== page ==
On 20 Nov 2019 Dr Tom McGrath of Carlow College, St Patrick’s gave a talk on ‘Bishop Doyle (JKL) and Daniel O’Connell’.
There was a large turn-out for the Carlow Historical and Archaeological Society’s public lecture on the relationship between Bishop Doyle (JKL) and Daniel O’Connell.
The audience were treated to a fascinating full scale assessment of the many twists and turns in the very important relationship between O’Connell and Dr Doyle who were respectively the lay and religious leaders of Catholic opinion in Ireland in the age of Emancipation. James Doyle was consecrated as bishop of Kildare and Leighlin exactly two hundred years ago in November 1819.
The lecture was delivered in Carlow College, St Patrick’s by the historian Dr Thomas Mc Grath, Vice President for Academic Affairs and Registrar of the College. Dr Mc Grath has published a three volume study of Bishop Doyle.
Dr Mc Grath explained that Catholic Emancipation was about the right of Catholics to sit in parliament and also the removal of the remaining penal laws which made Catholics second class citizens.
When O’Connell founded the Catholic Association in 1823, Bishop Doyle became its most prominent episcopal supporter. He was regularly praised at its meetings for his many publications on all aspects of the state of Ireland. Doyle supported the penny-a-month Catholic rent campaign which was initiated in 1824.
In 1825 it seemed likely that a Catholic Emancipation bill would pass through the houses of parliament in London but ultimately it did not. O’Connell was blamed by many of his own supporters for conceding too much in return for Emancipation which he had not, after all, achieved. O’Connell tried to spread the blame by involving the bishops. Doyle was not prepared to accept this. Matters came to head at a stormy meeting of Leinster Catholics in Carlow College where O’Connell had to fight for his political survival.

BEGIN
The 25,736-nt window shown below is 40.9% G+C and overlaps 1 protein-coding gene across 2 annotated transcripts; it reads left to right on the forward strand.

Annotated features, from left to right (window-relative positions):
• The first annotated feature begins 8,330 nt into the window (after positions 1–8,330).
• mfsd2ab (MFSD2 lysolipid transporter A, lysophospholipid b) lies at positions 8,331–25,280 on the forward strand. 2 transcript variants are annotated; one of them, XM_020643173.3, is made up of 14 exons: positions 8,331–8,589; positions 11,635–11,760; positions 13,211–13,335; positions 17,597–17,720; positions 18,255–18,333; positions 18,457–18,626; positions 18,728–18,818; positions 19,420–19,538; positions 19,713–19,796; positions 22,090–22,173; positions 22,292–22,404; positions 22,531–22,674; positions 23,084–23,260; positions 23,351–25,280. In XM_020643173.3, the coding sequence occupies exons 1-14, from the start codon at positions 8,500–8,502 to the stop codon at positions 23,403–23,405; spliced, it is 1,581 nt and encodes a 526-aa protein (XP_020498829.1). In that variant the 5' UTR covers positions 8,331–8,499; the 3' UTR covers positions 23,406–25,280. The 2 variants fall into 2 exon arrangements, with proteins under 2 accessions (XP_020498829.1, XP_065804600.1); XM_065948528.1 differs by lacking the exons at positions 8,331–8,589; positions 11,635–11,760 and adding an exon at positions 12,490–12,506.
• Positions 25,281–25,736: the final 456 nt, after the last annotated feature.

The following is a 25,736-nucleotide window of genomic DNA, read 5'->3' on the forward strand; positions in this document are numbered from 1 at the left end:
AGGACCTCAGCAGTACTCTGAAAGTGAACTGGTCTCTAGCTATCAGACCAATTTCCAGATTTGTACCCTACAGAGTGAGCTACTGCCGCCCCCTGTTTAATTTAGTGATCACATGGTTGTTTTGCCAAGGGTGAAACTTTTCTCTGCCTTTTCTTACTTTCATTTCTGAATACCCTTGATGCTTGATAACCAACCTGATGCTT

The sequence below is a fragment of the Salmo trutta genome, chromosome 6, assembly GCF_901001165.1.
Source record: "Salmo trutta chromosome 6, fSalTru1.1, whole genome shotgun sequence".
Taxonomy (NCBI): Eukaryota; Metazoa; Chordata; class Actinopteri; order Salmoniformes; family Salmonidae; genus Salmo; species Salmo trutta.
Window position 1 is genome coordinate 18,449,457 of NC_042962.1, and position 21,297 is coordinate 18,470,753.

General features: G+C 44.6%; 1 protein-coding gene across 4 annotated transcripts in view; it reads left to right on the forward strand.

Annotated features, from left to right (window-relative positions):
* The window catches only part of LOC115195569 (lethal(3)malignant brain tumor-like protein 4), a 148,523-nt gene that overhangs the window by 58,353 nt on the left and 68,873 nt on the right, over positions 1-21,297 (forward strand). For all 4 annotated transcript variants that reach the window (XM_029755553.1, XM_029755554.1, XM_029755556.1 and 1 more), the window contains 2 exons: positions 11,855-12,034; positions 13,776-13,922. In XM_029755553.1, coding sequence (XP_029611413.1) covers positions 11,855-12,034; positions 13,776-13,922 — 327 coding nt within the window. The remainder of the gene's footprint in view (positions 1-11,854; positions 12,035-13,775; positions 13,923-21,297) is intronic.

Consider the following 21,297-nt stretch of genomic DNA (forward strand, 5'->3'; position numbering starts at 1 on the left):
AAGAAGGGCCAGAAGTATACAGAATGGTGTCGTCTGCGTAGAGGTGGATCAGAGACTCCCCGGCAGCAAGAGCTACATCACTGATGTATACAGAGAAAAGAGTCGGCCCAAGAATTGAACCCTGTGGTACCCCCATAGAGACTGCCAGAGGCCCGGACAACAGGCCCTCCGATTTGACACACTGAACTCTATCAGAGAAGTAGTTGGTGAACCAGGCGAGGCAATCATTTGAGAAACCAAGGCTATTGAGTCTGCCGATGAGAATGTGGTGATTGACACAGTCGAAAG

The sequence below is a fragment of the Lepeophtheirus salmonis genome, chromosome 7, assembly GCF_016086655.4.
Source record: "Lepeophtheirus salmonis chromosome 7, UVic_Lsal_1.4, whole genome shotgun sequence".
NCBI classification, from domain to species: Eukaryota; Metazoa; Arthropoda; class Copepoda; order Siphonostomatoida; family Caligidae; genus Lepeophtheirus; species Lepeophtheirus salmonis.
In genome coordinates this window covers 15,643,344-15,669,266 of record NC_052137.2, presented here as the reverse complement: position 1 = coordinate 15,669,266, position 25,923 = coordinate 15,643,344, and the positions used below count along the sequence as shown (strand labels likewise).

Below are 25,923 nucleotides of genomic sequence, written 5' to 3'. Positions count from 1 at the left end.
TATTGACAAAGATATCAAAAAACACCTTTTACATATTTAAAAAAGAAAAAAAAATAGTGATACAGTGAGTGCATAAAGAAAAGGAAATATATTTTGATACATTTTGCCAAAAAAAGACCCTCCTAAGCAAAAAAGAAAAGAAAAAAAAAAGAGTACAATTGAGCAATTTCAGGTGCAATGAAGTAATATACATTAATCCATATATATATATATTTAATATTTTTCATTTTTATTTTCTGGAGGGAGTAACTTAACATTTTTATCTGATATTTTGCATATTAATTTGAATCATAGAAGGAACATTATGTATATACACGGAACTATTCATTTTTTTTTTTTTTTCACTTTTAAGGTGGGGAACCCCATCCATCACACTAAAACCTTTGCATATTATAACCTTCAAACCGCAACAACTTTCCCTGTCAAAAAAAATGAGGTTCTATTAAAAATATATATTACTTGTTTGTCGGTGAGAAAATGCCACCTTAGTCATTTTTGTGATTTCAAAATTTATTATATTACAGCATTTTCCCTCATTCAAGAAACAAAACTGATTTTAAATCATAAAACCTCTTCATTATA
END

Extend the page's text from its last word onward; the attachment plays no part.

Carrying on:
Doyle strongly supported O’Connell when he stood in the Clare bye-election in 1828. He constantly advised O’Connell on the right course of action for Ireland. He was publicly supportive of O’Connell but often privately critical of him for his demagoguery.
After Emancipation was conceded by Wellington’s government in 1829, Doyle took the view that O’Connell was wasting his time pursuing Repeal of the Union in the period 1830-1834 because he was not going to be able to achieve it. Doyle argued that O’Connell should be securing beneficial legislative reform for Ireland (which was what O’Connell did in the second half of the 1830s).
The relationship between Doyle and O’Connell reached its lowest ebb in 1832. O’Connell at first declared his support for Doyle’s position on the support of the poor based on parish assessment with the main burden falling on landlords. Then O’Connell changed his mind. Bishop Doyle died in 1834 at the age of forty-seven and was buried in Carlow Cathedral which he had built.
The audience enjoyed a memorable lecture on the inside story of what Dr Mc Grath called a ‘clash of Titans’. The lecturer praised both men who, he said, each in his own way, made a powerful contribution to the advancement of the cause of Ireland.